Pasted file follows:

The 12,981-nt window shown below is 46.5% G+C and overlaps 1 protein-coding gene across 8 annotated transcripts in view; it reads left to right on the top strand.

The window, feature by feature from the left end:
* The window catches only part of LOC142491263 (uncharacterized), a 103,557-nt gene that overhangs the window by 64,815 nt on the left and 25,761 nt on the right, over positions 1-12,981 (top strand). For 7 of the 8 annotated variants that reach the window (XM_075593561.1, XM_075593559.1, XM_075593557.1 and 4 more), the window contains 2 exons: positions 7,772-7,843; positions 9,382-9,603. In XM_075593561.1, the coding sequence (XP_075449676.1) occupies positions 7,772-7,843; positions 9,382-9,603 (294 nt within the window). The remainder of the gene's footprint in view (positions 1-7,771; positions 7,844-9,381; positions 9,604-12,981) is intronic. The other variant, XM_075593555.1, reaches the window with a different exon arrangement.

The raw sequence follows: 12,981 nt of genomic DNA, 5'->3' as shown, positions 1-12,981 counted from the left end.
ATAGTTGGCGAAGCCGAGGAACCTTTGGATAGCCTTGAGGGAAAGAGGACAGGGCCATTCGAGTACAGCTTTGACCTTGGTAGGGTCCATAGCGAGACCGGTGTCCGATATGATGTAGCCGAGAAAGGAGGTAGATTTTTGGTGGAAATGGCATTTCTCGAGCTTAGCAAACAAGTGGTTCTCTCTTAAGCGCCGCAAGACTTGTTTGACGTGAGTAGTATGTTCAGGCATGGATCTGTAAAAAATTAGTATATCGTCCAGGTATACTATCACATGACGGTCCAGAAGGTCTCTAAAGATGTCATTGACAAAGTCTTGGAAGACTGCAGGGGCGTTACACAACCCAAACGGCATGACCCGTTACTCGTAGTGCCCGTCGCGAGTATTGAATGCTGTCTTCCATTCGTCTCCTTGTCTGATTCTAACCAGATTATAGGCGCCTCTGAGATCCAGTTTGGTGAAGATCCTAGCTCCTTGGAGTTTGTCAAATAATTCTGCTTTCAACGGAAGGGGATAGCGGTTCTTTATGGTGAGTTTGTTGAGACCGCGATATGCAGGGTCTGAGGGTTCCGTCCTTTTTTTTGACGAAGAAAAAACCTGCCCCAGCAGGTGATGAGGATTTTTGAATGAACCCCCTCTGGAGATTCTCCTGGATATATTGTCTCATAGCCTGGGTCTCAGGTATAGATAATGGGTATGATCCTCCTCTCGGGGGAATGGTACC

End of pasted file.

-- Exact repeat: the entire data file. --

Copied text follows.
The 12,981-nt window shown below is 46.5% G+C and overlaps 1 protein-coding gene across 8 annotated transcripts in view; it reads left to right on the top strand.

The window, feature by feature from the left end:
* The window catches only part of LOC142491263 (uncharacterized), a 103,557-nt gene that overhangs the window by 64,815 nt on the left and 25,761 nt on the right, over positions 1-12,981 (top strand). For 7 of the 8 annotated variants that reach the window (XM_075593561.1, XM_075593559.1, XM_075593557.1 and 4 more), the window contains 2 exons: positions 7,772-7,843; positions 9,382-9,603. In XM_075593561.1, the coding sequence (XP_075449676.1) occupies positions 7,772-7,843; positions 9,382-9,603 (294 nt within the window). The remainder of the gene's footprint in view (positions 1-7,771; positions 7,844-9,381; positions 9,604-12,981) is intronic. The other variant, XM_075593555.1, reaches the window with a different exon arrangement.

The raw sequence follows: 12,981 nt of genomic DNA, 5'->3' as shown, positions 1-12,981 counted from the left end.
ATAGTTGGCGAAGCCGAGGAACCTTTGGATAGCCTTGAGGGAAAGAGGACAGGGCCATTCGAGTACAGCTTTGACCTTGGTAGGGTCCATAGCGAGACCGGTGTCCGATATGATGTAGCCGAGAAAGGAGGTAGATTTTTGGTGGAAATGGCATTTCTCGAGCTTAGCAAACAAGTGGTTCTCTCTTAAGCGCCGCAAGACTTGTTTGACGTGAGTAGTATGTTCAGGCATGGATCTGTAAAAAATTAGTATATCGTCCAGGTATACTATCACATGACGGTCCAGAAGGTCTCTAAAGATGTCATTGACAAAGTCTTGGAAGACTGCAGGGGCGTTACACAACCCAAACGGCATGACCCGTTACTCGTAGTGCCCGTCGCGAGTATTGAATGCTGTCTTCCATTCGTCTCCTTGTCTGATTCTAACCAGATTATAGGCGCCTCTGAGATCCAGTTTGGTGAAGATCCTAGCTCCTTGGAGTTTGTCAAATAATTCTGCTTTCAACGGAAGGGGATAGCGGTTCTTTATGGTGAGTTTGTTGAGACCGCGATATGCAGGGTCTGAGGGTTCCGTCCTTTTTTTTGACGAAGAAAAAACCTGCCCCAGCAGGTGATGAGGATTTTTGAATGAACCCCCTCTGGAGATTCTCCTGGATATATTGTCTCATAGCCTGGGTCTCAGGTATAGATAATGGGTATGATCCTCCTCTCGGGGGAATGGTACC